We have to figure out a way to breach those barriers that we call “social determinants of health” today. It’s the message we deliver in an inner-city, underserved population in the South Bronx, like we’re working with in Canyon Ranch Institute, versus where we would deliver a message in Beverly Hills, California.
It’s the same science, but you’re delivering a different message to the population because different populations will resonate based on how you deliver that message. It’s being sensitive to their culture.
Sometimes it works best if you work in an underserved community through the opinion leaders in that community. It might be a priest, rabbi or mullah.
Helen Osborne: It could be a hairdresser.
Dr. Carmona: Barbershops and hairdressers are great for information. It’s a great public health model. In a Hispanic community, they use promotoras, young men and women who are not health professionals but are trained in a particular area. It might be for asthma prevention or mitigation. It may be for maternal/child health.
All of those are extraordinarily important, but we have to use every aspect of society, get them involved, and be better public health practitioners. Every citizen needs to become a health literate public health practitioner.
Helen Osborne: Thank you. That’s wonderful to be able to hear. I also know from your work that is very much based in evidence-based medicine. This is not just the person at the drugstore or barbershop deciding on a health message. We’re giving science-based, accurate health information. Is that correct?
Dr. Carmona: Absolutely. As you see in our meeting with Wisconsin Literacy and others, some of the thought leaders in our world are right here who have studied this for years. My colleague, Dr. Andrew Pleasant at the Canyon Ranch Institute, is a prolific researcher and writer of textbooks.
So there is a very strong science behind health literacy but incorporating that and being able to translate it is what’s important.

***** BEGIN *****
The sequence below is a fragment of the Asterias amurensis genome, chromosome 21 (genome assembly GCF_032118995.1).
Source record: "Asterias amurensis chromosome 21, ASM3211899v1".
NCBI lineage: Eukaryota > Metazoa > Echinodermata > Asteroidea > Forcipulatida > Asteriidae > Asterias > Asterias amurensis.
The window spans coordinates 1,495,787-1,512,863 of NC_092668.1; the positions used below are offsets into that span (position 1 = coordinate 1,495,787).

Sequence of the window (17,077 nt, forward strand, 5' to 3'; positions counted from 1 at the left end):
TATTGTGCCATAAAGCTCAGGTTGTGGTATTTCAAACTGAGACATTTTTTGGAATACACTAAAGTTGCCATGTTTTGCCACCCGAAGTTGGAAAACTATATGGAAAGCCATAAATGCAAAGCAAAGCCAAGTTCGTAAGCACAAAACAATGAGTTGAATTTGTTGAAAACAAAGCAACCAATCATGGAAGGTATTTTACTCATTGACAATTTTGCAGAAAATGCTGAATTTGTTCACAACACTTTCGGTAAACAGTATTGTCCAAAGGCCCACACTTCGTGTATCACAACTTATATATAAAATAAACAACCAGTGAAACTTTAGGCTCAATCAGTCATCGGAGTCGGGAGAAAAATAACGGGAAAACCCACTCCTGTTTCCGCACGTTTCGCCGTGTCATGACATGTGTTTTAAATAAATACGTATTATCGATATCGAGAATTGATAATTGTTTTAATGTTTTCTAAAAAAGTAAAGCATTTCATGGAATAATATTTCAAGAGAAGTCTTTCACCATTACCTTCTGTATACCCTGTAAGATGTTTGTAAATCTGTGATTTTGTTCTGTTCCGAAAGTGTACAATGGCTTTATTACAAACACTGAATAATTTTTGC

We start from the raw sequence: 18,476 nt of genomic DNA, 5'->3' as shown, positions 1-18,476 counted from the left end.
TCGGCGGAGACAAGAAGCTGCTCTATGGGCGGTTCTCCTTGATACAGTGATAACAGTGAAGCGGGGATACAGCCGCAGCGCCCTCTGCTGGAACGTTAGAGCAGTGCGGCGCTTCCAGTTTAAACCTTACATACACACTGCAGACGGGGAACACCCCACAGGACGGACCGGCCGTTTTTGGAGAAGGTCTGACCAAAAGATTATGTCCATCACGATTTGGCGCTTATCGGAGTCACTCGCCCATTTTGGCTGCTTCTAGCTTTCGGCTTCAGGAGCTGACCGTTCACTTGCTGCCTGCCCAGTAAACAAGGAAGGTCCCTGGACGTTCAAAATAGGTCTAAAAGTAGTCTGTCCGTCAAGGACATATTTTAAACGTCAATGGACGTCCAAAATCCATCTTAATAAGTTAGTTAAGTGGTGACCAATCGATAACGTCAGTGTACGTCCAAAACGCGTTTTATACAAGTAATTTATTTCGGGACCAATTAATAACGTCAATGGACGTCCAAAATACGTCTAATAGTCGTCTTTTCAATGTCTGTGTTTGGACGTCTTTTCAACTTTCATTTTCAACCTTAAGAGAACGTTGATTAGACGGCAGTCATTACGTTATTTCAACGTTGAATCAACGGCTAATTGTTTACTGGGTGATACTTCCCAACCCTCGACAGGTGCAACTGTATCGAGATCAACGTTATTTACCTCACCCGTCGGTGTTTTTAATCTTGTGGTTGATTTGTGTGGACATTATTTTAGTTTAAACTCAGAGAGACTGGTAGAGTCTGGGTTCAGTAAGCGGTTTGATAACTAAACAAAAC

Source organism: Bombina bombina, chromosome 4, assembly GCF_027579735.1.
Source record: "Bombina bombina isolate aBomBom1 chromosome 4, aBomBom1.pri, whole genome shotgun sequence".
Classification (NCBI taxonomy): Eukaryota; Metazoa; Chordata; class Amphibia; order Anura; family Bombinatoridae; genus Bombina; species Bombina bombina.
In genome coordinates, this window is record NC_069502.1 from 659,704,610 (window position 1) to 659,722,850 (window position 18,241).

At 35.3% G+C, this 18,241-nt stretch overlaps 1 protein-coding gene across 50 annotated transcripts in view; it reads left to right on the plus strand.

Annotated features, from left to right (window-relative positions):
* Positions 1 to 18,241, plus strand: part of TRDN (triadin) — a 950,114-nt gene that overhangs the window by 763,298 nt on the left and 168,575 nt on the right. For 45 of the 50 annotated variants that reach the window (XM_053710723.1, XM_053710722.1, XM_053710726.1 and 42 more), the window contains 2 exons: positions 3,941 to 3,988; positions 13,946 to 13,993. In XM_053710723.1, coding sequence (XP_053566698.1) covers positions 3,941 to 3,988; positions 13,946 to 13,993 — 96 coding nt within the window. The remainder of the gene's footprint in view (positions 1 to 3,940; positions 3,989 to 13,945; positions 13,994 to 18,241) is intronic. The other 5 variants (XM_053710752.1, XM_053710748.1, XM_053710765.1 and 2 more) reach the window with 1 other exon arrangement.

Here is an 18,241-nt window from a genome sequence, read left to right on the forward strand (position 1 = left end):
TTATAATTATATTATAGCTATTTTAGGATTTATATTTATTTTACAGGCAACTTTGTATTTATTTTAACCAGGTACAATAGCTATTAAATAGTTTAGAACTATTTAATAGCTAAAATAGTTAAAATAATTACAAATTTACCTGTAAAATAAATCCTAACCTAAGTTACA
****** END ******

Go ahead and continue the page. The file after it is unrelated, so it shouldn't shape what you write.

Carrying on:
Anybody can do this. It’s not that difficult. It’s not rocket science, as they say. It’s paying attention, being culturally sensitive and learning how to deliver these resonate messages to communities that need this information.
Helen Osborne: Thank you. You’re a wonderful advocate. What would surprise most of us about the work you’ve discovered in health literacy? What about your work would really make someone think, “I didn’t think of that”?
Dr. Carmona: I’ll give you a perfect example that may be concrete. At our Canyon Ranch Institute, we’ve embedded ourselves in the South Bronx in a federally qualified health center where there are 40,000 of the poorest Hispanic immigrants in the country. There are many barriers, like language and culture. We have the highest rates of obesity, type 2 diabetes, hyperlipidemia and depression.
We have measureable indices that we look at. In the two years we’ve been there, we’ve gradually been able to change all of those indices in a health literate model. It’s figuring out how to communicate with this population in a resonant fashion where they see us now as friends, not foreigners. We’ve become part of their family. They trust us.
The proof is in the pudding. All of those metrics I measured are changing. Diabetes is going away. Weight loss is happening. People are becoming more socially and physically active. They’re developing new social networks. The interesting thing is that it’s very simple principles of health literacy that have done it.
Health Osborne: Thank you for that. That’s at the local, individual level. It’s really making a difference to people, communities and health literacy advocates everywhere. I thank you so much for sharing that with listeners of Health Literacy Out Loud.
Dr. Carmona: It’s my privilege. Thank you for the opportunity to be with you today.
Health Osborne: I learned so much from talking to Dr. Carmona, and I hope that you did too.
Health literacy isn’t always easy. For help clearly communicating your health message, please visit my health literacy consulting website at www.HealthLiteracy.com. While you are there, sign up for the free e-newsletter, What’s New in Health Literacy Consulting.
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Did you like this podcast?
Dr. Carmona: I loved it. It was fun.
Helen Osborne: Did you learn something new?
Dr. Carmona: I did.
Helen Osborne: Tell your colleagues. Tell your friends. Together, let’s tell the whole world why health literacy matters. Until next time, I’m Helen Osborne.